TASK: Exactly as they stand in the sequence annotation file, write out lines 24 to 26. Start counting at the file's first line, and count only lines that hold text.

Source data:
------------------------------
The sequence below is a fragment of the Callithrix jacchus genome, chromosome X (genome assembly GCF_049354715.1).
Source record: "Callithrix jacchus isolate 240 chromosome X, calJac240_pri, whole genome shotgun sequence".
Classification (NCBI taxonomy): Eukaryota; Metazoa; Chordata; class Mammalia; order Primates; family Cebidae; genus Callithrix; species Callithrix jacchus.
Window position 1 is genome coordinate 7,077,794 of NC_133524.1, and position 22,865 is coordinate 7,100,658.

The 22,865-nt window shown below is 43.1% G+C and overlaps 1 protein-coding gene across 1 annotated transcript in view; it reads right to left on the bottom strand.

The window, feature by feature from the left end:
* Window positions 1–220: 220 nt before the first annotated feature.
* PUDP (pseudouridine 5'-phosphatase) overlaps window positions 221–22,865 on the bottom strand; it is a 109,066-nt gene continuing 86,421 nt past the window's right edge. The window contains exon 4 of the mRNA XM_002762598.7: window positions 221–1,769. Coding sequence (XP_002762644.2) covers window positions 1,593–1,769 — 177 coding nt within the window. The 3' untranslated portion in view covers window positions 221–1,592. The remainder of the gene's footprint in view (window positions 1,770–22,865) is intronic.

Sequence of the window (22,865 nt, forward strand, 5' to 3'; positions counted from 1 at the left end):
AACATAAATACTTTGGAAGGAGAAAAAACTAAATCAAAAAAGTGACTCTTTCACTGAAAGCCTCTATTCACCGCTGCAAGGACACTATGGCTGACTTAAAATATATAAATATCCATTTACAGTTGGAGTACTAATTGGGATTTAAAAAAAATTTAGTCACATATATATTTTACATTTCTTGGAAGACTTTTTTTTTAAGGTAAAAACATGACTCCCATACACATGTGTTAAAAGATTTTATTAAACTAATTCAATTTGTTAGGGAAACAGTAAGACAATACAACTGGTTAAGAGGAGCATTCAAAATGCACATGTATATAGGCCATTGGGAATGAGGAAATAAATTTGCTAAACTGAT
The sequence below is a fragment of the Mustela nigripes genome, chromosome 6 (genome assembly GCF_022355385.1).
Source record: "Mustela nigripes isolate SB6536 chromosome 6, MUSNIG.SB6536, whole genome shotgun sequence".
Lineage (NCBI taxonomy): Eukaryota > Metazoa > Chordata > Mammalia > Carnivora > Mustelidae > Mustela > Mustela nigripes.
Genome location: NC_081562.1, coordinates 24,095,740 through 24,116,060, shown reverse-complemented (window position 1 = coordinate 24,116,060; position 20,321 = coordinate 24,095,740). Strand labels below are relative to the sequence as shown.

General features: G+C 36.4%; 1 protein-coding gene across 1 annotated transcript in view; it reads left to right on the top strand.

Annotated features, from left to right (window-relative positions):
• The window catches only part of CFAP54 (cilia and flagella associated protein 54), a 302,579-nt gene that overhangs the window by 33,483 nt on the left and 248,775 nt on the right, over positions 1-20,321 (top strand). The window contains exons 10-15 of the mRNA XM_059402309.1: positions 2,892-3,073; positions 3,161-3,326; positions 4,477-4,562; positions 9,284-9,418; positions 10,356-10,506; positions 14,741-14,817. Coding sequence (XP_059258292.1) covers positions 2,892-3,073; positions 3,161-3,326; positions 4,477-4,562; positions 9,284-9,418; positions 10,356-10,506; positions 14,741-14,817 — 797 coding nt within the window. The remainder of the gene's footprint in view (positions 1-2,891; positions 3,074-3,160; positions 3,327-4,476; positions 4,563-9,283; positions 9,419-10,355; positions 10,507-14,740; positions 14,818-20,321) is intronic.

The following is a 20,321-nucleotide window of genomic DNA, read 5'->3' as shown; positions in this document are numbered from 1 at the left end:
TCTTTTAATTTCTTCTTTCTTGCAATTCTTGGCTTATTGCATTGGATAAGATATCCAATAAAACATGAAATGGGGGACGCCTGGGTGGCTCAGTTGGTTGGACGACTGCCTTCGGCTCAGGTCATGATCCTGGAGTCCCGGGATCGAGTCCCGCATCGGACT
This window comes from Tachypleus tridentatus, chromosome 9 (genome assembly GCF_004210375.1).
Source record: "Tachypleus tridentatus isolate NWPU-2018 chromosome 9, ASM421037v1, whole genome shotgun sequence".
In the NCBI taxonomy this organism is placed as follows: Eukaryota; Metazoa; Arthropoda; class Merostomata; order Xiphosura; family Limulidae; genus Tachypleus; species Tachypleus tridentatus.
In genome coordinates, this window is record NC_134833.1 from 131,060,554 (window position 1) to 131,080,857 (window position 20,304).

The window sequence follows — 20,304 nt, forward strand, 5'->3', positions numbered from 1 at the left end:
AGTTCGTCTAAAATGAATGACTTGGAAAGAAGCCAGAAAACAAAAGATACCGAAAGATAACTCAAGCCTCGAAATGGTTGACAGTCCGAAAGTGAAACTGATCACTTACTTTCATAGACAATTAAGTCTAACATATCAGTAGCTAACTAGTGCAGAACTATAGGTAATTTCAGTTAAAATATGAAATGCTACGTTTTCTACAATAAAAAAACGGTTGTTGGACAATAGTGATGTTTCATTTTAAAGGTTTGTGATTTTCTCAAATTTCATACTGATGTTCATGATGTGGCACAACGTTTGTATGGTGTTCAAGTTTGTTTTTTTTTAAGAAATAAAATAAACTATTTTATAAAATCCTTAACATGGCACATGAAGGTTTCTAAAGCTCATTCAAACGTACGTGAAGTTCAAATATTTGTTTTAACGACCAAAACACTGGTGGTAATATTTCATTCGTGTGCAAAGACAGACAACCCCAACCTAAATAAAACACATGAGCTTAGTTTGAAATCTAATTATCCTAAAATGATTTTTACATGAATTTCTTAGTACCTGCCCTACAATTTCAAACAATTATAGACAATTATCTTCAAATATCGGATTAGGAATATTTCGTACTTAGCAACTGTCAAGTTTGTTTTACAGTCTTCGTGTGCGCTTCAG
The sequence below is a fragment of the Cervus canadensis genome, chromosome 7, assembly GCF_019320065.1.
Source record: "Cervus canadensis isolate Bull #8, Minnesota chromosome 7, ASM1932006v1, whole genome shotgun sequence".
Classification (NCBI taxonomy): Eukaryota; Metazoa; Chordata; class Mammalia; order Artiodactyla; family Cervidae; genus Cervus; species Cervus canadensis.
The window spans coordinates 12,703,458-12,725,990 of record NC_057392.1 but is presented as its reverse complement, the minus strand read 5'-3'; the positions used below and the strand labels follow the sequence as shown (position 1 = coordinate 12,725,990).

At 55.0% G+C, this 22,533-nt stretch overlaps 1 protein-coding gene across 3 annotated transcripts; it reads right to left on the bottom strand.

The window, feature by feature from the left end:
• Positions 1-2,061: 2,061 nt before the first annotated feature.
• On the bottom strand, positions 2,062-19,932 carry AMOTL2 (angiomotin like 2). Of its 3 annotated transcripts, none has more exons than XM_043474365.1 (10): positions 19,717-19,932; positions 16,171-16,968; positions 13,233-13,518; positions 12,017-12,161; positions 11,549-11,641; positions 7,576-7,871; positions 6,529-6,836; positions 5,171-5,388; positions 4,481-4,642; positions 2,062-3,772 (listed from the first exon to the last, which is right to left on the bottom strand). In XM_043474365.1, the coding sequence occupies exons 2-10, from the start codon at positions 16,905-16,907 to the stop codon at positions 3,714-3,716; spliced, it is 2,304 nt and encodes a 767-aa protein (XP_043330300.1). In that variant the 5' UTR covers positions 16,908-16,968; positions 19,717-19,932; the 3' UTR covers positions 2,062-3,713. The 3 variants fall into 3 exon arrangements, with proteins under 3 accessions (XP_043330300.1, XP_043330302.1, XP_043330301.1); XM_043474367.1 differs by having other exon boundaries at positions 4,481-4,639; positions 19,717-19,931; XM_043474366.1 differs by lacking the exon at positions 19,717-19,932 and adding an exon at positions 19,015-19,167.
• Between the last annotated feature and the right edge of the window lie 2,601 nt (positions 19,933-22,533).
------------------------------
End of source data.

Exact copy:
The window sequence follows — 20,304 nt, forward strand, 5'->3', positions numbered from 1 at the left end:
AGTTCGTCTAAAATGAATGACTTGGAAAGAAGCCAGAAAACAAAAGATACCGAAAGATAACTCAAGCCTCGAAATGGTTGACAGTCCGAAAGTGAAACTGATCACTTACTTTCATAGACAATTAAGTCTAACATATCAGTAGCTAACTAGTGCAGAACTATAGGTAATTTCAGTTAAAATATGAAATGCTACGTTTTCTACAATAAAAAAACGGTTGTTGGACAATAGTGATGTTTCATTTTAAAGGTTTGTGATTTTCTCAAATTTCATACTGATGTTCATGATGTGGCACAACGTTTGTATGGTGTTCAAGTTTGTTTTTTTTTAAGAAATAAAATAAACTATTTTATAAAATCCTTAACATGGCACATGAAGGTTTCTAAAGCTCATTCAAACGTACGTGAAGTTCAAATATTTGTTTTAACGACCAAAACACTGGTGGTAATATTTCATTCGTGTGCAAAGACAGACAACCCCAACCTAAATAAAACACATGAGCTTAGTTTGAAATCTAATTATCCTAAAATGATTTTTACATGAATTTCTTAGTACCTGCCCTACAATTTCAAACAATTATAGACAATTATCTTCAAATATCGGATTAGGAATATTTCGTACTTAGCAACTGTCAAGTTTGTTTTACAGTCTTCGTGTGCGCTTCAG
The sequence below is a fragment of the Cervus canadensis genome, chromosome 7, assembly GCF_019320065.1.